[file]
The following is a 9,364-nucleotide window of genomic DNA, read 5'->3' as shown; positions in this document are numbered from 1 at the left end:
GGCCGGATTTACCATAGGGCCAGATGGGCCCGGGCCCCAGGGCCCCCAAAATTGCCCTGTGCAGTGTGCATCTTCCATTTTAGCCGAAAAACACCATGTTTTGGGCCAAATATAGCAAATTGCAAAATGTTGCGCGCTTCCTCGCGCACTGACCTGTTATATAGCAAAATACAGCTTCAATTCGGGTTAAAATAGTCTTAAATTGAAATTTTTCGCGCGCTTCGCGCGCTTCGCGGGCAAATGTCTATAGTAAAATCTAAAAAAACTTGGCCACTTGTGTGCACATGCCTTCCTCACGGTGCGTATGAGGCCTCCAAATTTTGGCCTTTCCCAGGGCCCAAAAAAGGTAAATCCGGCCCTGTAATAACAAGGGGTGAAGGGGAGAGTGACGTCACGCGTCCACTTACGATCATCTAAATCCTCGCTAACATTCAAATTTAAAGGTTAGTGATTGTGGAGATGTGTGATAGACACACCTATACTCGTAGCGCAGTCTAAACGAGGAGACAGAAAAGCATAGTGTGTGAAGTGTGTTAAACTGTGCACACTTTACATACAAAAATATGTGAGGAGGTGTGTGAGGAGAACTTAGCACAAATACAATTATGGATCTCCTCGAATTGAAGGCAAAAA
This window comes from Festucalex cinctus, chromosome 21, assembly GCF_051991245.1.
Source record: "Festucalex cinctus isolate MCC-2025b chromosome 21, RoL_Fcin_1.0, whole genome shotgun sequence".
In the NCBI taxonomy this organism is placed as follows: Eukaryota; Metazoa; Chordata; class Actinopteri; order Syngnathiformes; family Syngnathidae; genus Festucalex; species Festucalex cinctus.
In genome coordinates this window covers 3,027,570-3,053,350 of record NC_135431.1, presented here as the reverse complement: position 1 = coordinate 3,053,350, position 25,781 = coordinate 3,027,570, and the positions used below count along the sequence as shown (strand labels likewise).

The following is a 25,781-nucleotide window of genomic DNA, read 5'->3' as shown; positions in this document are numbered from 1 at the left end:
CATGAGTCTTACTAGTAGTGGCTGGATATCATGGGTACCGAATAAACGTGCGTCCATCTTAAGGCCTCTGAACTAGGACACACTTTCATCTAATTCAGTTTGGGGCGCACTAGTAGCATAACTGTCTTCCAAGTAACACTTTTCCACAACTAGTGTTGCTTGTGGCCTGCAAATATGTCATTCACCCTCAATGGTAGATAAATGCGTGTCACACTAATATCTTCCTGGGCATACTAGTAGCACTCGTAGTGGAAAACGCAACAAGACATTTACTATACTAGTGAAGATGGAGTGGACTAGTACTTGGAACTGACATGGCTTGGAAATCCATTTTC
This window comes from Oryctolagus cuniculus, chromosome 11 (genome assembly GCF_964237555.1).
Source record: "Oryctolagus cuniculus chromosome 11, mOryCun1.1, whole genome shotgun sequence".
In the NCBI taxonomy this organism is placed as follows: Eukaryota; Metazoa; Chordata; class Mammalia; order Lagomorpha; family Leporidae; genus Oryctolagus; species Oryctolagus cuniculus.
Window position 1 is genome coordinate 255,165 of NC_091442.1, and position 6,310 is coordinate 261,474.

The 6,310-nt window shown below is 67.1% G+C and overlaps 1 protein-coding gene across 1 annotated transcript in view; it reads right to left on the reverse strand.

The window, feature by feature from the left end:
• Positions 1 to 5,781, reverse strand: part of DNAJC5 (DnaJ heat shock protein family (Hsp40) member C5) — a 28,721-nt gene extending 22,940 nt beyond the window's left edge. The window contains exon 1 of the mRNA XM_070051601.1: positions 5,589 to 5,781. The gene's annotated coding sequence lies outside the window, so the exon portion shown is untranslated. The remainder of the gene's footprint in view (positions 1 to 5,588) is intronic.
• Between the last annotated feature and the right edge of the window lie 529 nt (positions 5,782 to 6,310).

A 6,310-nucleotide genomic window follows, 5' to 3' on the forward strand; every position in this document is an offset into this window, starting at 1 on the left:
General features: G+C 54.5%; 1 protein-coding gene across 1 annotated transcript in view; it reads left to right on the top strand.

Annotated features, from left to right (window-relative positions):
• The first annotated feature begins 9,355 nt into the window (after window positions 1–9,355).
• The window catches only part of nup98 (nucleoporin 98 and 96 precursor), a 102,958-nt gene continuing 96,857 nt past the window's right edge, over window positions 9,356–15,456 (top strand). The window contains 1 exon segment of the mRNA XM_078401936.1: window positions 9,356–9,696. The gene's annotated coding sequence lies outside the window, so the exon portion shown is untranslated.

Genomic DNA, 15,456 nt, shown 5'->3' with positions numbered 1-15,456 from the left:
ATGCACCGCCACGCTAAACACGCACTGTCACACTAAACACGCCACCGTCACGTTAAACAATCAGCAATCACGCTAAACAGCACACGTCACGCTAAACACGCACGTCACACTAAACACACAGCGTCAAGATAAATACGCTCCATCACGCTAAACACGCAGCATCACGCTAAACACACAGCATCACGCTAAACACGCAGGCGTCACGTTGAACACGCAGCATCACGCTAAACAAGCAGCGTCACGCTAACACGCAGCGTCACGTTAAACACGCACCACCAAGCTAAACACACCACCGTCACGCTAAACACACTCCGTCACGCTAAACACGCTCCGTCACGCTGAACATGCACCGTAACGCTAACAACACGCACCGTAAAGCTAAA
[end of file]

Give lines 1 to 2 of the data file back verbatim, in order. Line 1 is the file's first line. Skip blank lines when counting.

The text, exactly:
The following is a 9,364-nucleotide window of genomic DNA, read 5'->3' as shown; positions in this document are numbered from 1 at the left end:
GGCCGGATTTACCATAGGGCCAGATGGGCCCGGGCCCCAGGGCCCCCAAAATTGCCCTGTGCAGTGTGCATCTTCCATTTTAGCCGAAAAACACCATGTTTTGGGCCAAATATAGCAAATTGCAAAATGTTGCGCGCTTCCTCGCGCACTGACCTGTTATATAGCAAAATACAGCTTCAATTCGGGTTAAAATAGTCTTAAATTGAAATTTTTCGCGCGCTTCGCGCGCTTCGCGGGCAAATGTCTATAGTAAAATCTAAAAAAACTTGGCCACTTGTGTGCACATGCCTTCCTCACGGTGCGTATGAGGCCTCCAAATTTTGGCCTTTCCCAGGGCCCAAAAAAGGTAAATCCGGCCCTGTAATAACAAGGGGTGAAGGGGAGAGTGACGTCACGCGTCCACTTACGATCATCTAAATCCTCGCTAACATTCAAATTTAAAGGTTAGTGATTGTGGAGATGTGTGATAGACACACCTATACTCGTAGCGCAGTCTAAACGAGGAGACAGAAAAGCATAGTGTGTGAAGTGTGTTAAACTGTGCACACTTTACATACAAAAATATGTGAGGAGGTGTGTGAGGAGAACTTAGCACAAATACAATTATGGATCTCCTCGAATTGAAGGCAAAAA